Linen Card Stock
Linen Card stock is a heavy paper embossed with a waffle-like texture that resembles linen fabric from a distance. Paper is made by pouring a fibrous pulp onto screens and left to dry, and when pulled off it has a rough texture on the top and the pattern of the screen on the bottom. For most commercial use this paper is then calendered between heavy rollers to flatten it out. It is at this point that a roller carrying a design in relief such as a linen texture can emboss this pattern into paper. Linen textures began to be seen on some postcards as far back as the beginning of the 20th century. It was most likely done in an attempt to simulate the canvas texture of paintings in order to associate those postcards to fine art in the public’s eye. The exact nature of these patterns varied from publisher to publisher. The waffle-like texture could be obvious or subtle, and either in a tight uniform pattern or irregular. Since the texture creates more surface area for the printed ink to react with the surrounding air it speeds up the drying time. For this reason a linen texture was chosen to be used with dye based inks in the 1930’s through the 1950’s, which needed to dry fast for an optimal look. Curt Teich of Chicago began to mass produce these cards in 1931 and they soon became known as Linens.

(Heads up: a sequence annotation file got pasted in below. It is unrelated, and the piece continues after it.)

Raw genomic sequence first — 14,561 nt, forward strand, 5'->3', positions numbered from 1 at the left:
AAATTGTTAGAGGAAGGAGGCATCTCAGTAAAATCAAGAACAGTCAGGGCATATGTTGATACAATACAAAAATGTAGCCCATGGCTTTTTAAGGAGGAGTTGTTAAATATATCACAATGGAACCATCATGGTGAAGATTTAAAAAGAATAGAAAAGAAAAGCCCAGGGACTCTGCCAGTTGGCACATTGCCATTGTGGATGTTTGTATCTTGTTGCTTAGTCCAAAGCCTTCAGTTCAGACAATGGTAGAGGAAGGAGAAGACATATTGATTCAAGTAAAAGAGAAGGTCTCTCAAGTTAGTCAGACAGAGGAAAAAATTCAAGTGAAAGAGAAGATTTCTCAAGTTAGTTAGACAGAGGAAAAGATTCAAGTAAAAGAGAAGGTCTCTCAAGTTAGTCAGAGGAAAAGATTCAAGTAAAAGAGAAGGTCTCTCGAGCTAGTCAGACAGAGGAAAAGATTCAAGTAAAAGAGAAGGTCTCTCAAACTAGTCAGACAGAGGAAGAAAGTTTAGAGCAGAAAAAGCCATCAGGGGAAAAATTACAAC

A Linen is a reference to a postcard that has a linen-like fabric texture embossed into its front surface. The Curt Teich Company of Chicago was the first to use this texture for large scale production starting in 1931. They were printed as tinted halftones in both lithography and line block. Their linen texture exposed more surface area to the surrounding air speeding up drying time, which in turn allowed more colorful dye based inks to be used on high-speed presses. To increase their brilliance Linens were often spot printed with a fifth color, often light blue, which was added to the normal CYMK pallet. Different printers of linen cards usually had their own individual die to emboss their signature texture into the paper. There are publishers who produced postcards with a linen texture on them many years earlier as novelties, but only cards manufactured after 1931 when they dominated production are referred to as Linens. Though printed alongside photochromes for many years, the use of linens ended in by 1959 as chromes became more popular with the public.